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How to avoid a Christmas party tax headache

Business men and women with glasses of champagne celebrating Christmas and New Year for success in Business at the Office
So long as the Christmas party cost is below $300 per head, you can avoid fringe benefits tax. (Source: Getty)

Christmas is just round the corner and with it comes the Christmas party season.

Over the next few weeks, thousands of Australian small businesses will pay for their staff to let their hair down at the annual end of year celebration, particularly as this is the first Christmas post-COVID for many.

There will be embarrassing moments, regrets and probably a hangover or two. But if your business is forking out for a festive fling, there is also a tax hangover looming on the horizon.

Read more from Mark Chapman:

Here’s everything you need to know about the tax implication on your business this festive season.

Employee gifts and entertainment: The Christmas tax consequences

If you throw a Christmas function for your staff off-site, for example at a hotel, restaurant or function centre, the cost of providing the party would normally be treated as a fringe benefit, with fringe benefits tax (FBT) payable by the employer.

But, provided the cost per employee is less than $300, no FBT will be due. This is because of the so-called minor benefits exemption.

The minor benefits exemption applies to each benefit provided (including spouses or partners who might also attend). What that means in practice is that if you’re feeling generous and spend $290 per head on the party and then give a gift to each employee valued at a further $290, then both expenses are free of FBT.

If you spend more than $300 per head on the function, the whole lot will be subject to FBT, not just the excess.

The costs (such as food and drink) of a Christmas party are exempt from FBT if they are provided on a working day on your business premises and consumed by current employees. But if spouses or other guests of employees are entitled to attend, there could be an FBT liability unless the cost is covered by the minor benefits exemption.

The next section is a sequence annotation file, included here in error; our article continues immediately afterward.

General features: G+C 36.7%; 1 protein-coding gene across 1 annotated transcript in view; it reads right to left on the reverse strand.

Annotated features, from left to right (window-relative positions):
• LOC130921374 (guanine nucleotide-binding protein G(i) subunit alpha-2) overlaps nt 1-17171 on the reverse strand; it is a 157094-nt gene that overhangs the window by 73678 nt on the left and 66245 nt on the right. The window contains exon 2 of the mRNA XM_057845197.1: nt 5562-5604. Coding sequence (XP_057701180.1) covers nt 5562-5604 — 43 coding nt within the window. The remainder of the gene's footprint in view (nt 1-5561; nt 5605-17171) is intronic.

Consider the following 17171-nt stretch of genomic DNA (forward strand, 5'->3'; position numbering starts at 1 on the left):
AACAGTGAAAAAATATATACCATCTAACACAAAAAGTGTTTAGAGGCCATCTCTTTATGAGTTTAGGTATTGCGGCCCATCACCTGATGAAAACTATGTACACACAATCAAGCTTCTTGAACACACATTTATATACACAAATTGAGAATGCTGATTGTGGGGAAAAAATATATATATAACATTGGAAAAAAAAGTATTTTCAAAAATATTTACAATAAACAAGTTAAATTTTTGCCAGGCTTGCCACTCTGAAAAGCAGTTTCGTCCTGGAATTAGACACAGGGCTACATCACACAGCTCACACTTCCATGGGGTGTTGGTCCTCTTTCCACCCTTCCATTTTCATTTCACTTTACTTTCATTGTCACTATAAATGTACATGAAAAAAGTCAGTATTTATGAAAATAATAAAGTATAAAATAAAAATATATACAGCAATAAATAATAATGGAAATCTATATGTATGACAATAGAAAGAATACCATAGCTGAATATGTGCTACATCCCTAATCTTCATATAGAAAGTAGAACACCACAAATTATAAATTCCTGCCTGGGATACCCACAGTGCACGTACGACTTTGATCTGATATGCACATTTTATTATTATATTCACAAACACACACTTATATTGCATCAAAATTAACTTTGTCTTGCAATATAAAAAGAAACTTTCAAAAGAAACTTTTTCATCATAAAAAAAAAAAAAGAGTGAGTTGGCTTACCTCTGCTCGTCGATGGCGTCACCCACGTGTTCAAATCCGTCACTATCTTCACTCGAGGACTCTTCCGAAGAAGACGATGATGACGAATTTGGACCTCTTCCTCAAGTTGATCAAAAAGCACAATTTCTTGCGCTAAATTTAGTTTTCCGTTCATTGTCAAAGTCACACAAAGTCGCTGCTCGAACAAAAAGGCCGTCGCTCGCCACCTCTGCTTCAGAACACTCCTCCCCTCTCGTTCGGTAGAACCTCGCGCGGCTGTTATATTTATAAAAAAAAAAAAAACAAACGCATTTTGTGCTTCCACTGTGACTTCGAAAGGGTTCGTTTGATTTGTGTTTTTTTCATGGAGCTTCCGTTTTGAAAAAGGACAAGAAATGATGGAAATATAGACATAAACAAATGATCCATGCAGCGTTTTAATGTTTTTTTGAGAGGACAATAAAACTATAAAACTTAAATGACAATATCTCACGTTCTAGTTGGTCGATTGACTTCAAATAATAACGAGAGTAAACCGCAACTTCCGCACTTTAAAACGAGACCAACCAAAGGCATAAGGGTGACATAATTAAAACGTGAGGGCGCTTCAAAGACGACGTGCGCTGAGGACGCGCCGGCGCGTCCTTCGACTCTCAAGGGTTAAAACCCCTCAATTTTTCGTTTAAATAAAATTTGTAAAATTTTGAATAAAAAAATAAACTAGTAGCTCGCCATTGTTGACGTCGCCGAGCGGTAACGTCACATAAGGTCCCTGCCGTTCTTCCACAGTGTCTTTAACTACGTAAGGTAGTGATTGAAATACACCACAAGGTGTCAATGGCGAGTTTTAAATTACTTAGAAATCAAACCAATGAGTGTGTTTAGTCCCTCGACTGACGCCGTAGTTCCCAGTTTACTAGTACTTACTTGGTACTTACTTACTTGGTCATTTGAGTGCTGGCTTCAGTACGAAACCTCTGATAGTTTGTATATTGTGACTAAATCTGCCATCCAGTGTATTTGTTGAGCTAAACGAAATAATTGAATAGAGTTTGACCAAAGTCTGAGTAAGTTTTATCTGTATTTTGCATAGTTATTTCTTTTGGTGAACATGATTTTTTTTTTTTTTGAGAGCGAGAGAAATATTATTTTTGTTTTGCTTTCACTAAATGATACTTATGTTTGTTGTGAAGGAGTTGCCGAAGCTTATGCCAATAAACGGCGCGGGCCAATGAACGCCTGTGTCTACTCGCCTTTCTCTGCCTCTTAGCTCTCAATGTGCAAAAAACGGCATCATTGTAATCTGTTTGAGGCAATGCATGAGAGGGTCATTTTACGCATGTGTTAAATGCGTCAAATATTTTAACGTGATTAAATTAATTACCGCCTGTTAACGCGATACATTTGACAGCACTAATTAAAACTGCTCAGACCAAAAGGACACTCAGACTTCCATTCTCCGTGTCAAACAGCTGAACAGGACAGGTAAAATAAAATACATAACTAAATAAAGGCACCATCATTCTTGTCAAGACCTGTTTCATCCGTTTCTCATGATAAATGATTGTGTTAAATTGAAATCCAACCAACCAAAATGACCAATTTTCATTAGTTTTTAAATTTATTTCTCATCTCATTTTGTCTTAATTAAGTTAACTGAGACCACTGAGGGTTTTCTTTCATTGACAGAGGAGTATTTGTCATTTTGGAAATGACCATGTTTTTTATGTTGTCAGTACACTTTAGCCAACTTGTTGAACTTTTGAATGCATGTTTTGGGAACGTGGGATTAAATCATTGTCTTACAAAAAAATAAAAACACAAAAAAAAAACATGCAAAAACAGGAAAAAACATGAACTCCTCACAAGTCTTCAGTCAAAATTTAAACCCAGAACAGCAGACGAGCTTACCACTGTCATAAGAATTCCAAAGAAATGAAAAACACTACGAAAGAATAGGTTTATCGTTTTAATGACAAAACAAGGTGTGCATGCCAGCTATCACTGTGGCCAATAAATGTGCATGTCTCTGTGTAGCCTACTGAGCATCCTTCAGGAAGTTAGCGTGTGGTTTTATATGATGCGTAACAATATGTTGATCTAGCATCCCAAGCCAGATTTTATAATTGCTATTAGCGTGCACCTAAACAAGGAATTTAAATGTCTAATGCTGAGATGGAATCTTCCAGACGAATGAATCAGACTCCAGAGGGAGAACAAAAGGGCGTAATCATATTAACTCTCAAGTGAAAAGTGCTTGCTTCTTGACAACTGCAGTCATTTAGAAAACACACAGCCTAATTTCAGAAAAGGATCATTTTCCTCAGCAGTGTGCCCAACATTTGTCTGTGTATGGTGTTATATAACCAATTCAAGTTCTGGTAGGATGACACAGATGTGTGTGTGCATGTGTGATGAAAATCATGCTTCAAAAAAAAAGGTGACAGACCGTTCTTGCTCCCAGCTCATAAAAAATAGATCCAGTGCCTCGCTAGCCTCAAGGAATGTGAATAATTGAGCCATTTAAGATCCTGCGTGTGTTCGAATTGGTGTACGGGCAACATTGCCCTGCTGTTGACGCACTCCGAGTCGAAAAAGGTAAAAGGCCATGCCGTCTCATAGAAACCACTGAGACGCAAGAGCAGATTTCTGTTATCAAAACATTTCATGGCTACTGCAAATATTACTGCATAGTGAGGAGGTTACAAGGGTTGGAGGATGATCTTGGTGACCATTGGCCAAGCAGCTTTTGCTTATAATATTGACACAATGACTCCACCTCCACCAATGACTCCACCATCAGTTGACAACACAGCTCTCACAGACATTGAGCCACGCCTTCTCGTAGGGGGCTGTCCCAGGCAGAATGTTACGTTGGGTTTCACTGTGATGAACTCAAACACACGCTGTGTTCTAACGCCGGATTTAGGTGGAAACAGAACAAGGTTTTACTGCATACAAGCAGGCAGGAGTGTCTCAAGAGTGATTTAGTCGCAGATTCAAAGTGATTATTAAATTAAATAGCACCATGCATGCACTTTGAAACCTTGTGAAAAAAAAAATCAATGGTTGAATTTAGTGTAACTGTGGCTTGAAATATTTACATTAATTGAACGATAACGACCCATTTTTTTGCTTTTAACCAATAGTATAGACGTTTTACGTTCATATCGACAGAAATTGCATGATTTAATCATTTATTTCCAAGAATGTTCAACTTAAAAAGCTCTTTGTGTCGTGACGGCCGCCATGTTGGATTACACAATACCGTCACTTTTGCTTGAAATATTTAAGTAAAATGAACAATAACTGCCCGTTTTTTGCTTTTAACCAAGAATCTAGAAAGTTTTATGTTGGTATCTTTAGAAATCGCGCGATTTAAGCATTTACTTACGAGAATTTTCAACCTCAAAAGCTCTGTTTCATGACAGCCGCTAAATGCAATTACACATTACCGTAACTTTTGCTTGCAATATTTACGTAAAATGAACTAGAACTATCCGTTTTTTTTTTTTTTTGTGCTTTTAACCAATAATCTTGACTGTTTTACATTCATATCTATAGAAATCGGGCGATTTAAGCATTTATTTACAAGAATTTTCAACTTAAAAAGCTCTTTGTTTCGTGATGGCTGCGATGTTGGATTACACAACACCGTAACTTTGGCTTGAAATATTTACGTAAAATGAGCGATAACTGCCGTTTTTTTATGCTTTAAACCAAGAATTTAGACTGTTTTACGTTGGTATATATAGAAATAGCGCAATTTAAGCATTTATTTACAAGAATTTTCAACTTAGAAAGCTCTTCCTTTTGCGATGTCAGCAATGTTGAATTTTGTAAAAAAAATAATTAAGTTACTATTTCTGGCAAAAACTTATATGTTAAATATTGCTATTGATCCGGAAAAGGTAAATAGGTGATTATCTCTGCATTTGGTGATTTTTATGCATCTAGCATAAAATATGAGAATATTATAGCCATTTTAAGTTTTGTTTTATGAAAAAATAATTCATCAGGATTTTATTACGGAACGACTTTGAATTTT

What about travel costs?

If your business also covers the cost of taxi fares to and from the festivities, these costs will count as part of the $300 per head limit if the function is off-site but will be exempt from FBT if the party is at your premises.

Is the Christmas party tax deductible?

The bad news is that if the cost of your Christmas party is exempt from FBT, it isn’t tax deductible for income tax purposes, nor can the business claim GST credits for the costs incurred.

Confusingly, even though gifts to employees are also covered by the FBT exemption, they generally are tax deductible and a GST credit can be claimed.

None of this generally impacts on the employee’s own tax position. They can eat, drink and be merry knowing that the tax consequences usually fall only on the employer.

Clients and suppliers: The Christmas tax consequences

If you hold a bash for clients and suppliers, there is no FBT (because this is only relevant where a benefit is provided to employees and their associates) but the costs aren’t income tax deductible because the provision of entertainment isn’t tax deductible.

Ok, but how about gifts?

If you give festive gifts to clients and suppliers, you can generally claim a tax deduction for the cost of those gifts where the gift is given with a view to generating future income in the business. So, if you give a festive gift of a decent bottle of malt whisky to your best customer, with a view to building goodwill which leads to more sales next year, the cost of the malt is tax deductible.

Your business can’t claim a deduction for gifts of capital items, such as a piece of technology (a tablet computer for instance) and nor can you claim a deduction if the gift is for private purposes – so if your best customer is also your brother-in-law, you might struggle to get the deduction.

The dividing line between a gift (such as giving a bottle of wine) and the provision of entertainment (such as taking the client to a bar and buying a bottle of wine to drink) can be hazy, particularly where the “gift” is, for instance, a voucher for a meal in a restaurant or a theatre show.

I'm confused what category my spending falls into...

Talk to your accountant if you’re not sure whether you’re giving a gift or providing entertainment.

As you can see, Christmas can be a surprisingly taxing time for small businesses if you’re not careful.

Follow the advice above and you should be able to avoid an unwelcome festive tax bill but remember the information above is general in nature so if you ‘d like specific advice, talk to your accountant at H&R Block.

Merry Christmas!

Mark Chapman is director of tax communications at H&R Block.

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